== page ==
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Making sense of Mayor Eric Adams’ about-face on NYC budget cuts

Mayor Eric Adams spent the past week announcing restorations to some critical city services that were on the chopping block, changing course after telling New Yorkers in November he would scale them back. He cited better than expected revenue projections and lower projected costs tied to managing the migrant crisis for the reversal.

The about-face is good news for New Yorkers, who can now expect more NYPD officers and firefighters on the streets, the same number of trash cans and a parks jobs program. Young people can once again count on summer enrichment programs and jobs after Adams restored them. Here’s a breakdown on how was Adams able to restore these programs even as he claims New York City is in dire financial straits.

How did we get here?

First, let’s go back to November 2023, when Mayor Adams announced deep cuts to all city agencies, following through on an order that asked every department – including the NYPD – to find ways to trim their budgets without sacrificing services. He described his proposed cuts as “painful.”

The result was a reduction in NYPD graduating classes and firefighter personnel, delays in the citywide composting program and reduced library hours. Adams called the cuts necessary for a number of reasons. Those included COVID-related federal funds drying up, a push to close a $7.1 billion budget hole, and the migrant crisis that would ultimately cost New Yorkers $12 billion over the next three years. Adams needed to find the money somewhere. He turned to agencies to impose cuts while also committing to reducing migrant costs by 20%.

While Adams pinned much of the city’s decisions to cut budgets on the migrant crisis, the City Council saw otherwise. It blamed Adams for not scouting for nonprofit companies to carry out case management work for migrants at a cheaper price than the private firms his administration hired.

What changed for Adams to reverse the cuts?

The city budget is based on what officials call projections — educated estimates on how much money the city is expected to receive. Those estimates are determined by how much money, or revenue, the city rakes in. And it’s made up of several buckets, including revenue in taxes and fines and how well Wall Street is doing. City Hall has the ability to make these projections, and it can either be on the safe (aka conservative) or cautiously optimistic (aka liberal) side.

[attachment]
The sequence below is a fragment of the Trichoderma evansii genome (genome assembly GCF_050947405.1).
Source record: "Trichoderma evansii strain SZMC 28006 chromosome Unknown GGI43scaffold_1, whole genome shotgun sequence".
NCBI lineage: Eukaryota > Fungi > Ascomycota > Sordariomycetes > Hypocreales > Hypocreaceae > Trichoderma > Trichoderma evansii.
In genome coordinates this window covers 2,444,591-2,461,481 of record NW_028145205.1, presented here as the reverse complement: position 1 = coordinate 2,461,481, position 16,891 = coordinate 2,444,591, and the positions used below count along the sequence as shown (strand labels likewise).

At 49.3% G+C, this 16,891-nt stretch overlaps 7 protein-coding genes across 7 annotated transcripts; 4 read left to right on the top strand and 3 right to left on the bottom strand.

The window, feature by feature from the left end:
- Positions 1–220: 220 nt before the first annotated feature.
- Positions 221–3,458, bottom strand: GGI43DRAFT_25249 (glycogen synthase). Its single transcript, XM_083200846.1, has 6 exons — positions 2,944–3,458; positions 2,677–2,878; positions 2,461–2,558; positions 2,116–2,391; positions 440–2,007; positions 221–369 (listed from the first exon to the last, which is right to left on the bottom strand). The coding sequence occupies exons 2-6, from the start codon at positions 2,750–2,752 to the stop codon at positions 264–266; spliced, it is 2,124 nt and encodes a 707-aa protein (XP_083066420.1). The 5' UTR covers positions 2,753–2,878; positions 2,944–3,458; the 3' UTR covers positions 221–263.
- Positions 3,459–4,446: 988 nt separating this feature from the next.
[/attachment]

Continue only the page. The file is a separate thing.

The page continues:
Adams made clear his projections are based on conservative estimates.

“The Council projections can be more liberal. We have to make sure that we have enough money to pay the bills to keep the lights on,” Adams said at a news conference last Thursday.

During his announcements reversing agency cuts, Adams said “better than anticipated tax revenues” was one reason why he was able to reverse course on some of these trims. But Adams did not elaborate on what revenues precisely jumped, leaving those questions to be answered by his budget director, Jacques Jiha, this week.

Reductions in migrant spending were also credited for reversing some of the cuts, according to Adams. During his November announcement, Adams said he wanted migrant spending to be cut by 20%. It’s unclear what exactly was eliminated, but the reductions came as Adams sent vacate notices to migrant adults and migrant families that ordered them to leave the shelter system.

Will other agencies have their budgets restored?

That’s unclear. For now, Adams is slated to order agencies to cut more from their budgets in response to the slow revenue growth and migrant crisis.

Agencies already had to cut 5% of their budgets by November, resulting in programs getting delayed by upward of a year and not posting vacant positions, which translated to a reduction in services.

They’re expected to be hit with another cut in April.

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